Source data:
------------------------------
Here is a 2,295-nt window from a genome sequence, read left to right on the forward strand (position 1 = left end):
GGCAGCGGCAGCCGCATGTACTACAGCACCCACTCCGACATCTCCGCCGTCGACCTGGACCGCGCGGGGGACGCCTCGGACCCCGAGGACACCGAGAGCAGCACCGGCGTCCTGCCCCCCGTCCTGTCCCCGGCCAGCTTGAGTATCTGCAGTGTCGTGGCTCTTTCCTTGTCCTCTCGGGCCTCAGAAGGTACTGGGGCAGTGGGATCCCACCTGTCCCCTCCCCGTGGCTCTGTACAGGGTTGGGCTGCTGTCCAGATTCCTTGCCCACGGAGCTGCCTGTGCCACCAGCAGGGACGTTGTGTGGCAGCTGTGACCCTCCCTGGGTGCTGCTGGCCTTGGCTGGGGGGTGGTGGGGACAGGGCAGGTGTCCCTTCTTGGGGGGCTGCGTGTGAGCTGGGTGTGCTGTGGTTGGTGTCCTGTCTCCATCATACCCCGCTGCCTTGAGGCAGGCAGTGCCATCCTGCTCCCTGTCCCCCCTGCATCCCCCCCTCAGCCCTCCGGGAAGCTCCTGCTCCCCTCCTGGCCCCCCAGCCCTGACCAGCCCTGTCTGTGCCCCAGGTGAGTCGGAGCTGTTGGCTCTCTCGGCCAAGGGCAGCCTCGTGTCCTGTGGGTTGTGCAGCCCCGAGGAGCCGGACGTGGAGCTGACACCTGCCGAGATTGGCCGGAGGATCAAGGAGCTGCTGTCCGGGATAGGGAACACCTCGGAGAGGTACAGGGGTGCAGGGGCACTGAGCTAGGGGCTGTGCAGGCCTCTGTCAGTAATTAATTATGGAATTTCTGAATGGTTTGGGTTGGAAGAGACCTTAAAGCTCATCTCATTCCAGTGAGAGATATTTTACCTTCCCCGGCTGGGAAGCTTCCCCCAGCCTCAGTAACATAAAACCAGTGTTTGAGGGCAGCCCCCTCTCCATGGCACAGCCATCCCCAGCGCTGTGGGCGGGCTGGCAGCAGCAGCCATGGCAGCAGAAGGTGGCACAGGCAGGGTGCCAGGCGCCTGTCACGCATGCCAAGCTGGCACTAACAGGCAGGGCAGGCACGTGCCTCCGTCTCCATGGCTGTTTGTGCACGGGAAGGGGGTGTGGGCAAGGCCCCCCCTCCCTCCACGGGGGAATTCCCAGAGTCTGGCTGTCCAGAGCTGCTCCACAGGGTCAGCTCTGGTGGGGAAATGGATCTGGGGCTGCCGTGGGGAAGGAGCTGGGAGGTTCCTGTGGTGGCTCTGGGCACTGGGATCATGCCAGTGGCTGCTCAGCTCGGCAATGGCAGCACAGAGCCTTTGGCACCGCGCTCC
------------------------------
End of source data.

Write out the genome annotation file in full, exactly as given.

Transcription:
Here is a 2,295-nt window from a genome sequence, read left to right on the forward strand (position 1 = left end):
GGCAGCGGCAGCCGCATGTACTACAGCACCCACTCCGACATCTCCGCCGTCGACCTGGACCGCGCGGGGGACGCCTCGGACCCCGAGGACACCGAGAGCAGCACCGGCGTCCTGCCCCCCGTCCTGTCCCCGGCCAGCTTGAGTATCTGCAGTGTCGTGGCTCTTTCCTTGTCCTCTCGGGCCTCAGAAGGTACTGGGGCAGTGGGATCCCACCTGTCCCCTCCCCGTGGCTCTGTACAGGGTTGGGCTGCTGTCCAGATTCCTTGCCCACGGAGCTGCCTGTGCCACCAGCAGGGACGTTGTGTGGCAGCTGTGACCCTCCCTGGGTGCTGCTGGCCTTGGCTGGGGGGTGGTGGGGACAGGGCAGGTGTCCCTTCTTGGGGGGCTGCGTGTGAGCTGGGTGTGCTGTGGTTGGTGTCCTGTCTCCATCATACCCCGCTGCCTTGAGGCAGGCAGTGCCATCCTGCTCCCTGTCCCCCCTGCATCCCCCCCTCAGCCCTCCGGGAAGCTCCTGCTCCCCTCCTGGCCCCCCAGCCCTGACCAGCCCTGTCTGTGCCCCAGGTGAGTCGGAGCTGTTGGCTCTCTCGGCCAAGGGCAGCCTCGTGTCCTGTGGGTTGTGCAGCCCCGAGGAGCCGGACGTGGAGCTGACACCTGCCGAGATTGGCCGGAGGATCAAGGAGCTGCTGTCCGGGATAGGGAACACCTCGGAGAGGTACAGGGGTGCAGGGGCACTGAGCTAGGGGCTGTGCAGGCCTCTGTCAGTAATTAATTATGGAATTTCTGAATGGTTTGGGTTGGAAGAGACCTTAAAGCTCATCTCATTCCAGTGAGAGATATTTTACCTTCCCCGGCTGGGAAGCTTCCCCCAGCCTCAGTAACATAAAACCAGTGTTTGAGGGCAGCCCCCTCTCCATGGCACAGCCATCCCCAGCGCTGTGGGCGGGCTGGCAGCAGCAGCCATGGCAGCAGAAGGTGGCACAGGCAGGGTGCCAGGCGCCTGTCACGCATGCCAAGCTGGCACTAACAGGCAGGGCAGGCACGTGCCTCCGTCTCCATGGCTGTTTGTGCACGGGAAGGGGGTGTGGGCAAGGCCCCCCCTCCCTCCACGGGGGAATTCCCAGAGTCTGGCTGTCCAGAGCTGCTCCACAGGGTCAGCTCTGGTGGGGAAATGGATCTGGGGCTGCCGTGGGGAAGGAGCTGGGAGGTTCCTGTGGTGGCTCTGGGCACTGGGATCATGCCAGTGGCTGCTCAGCTCGGCAATGGCAGCACAGAGCCTTTGGCACCGCGCTCC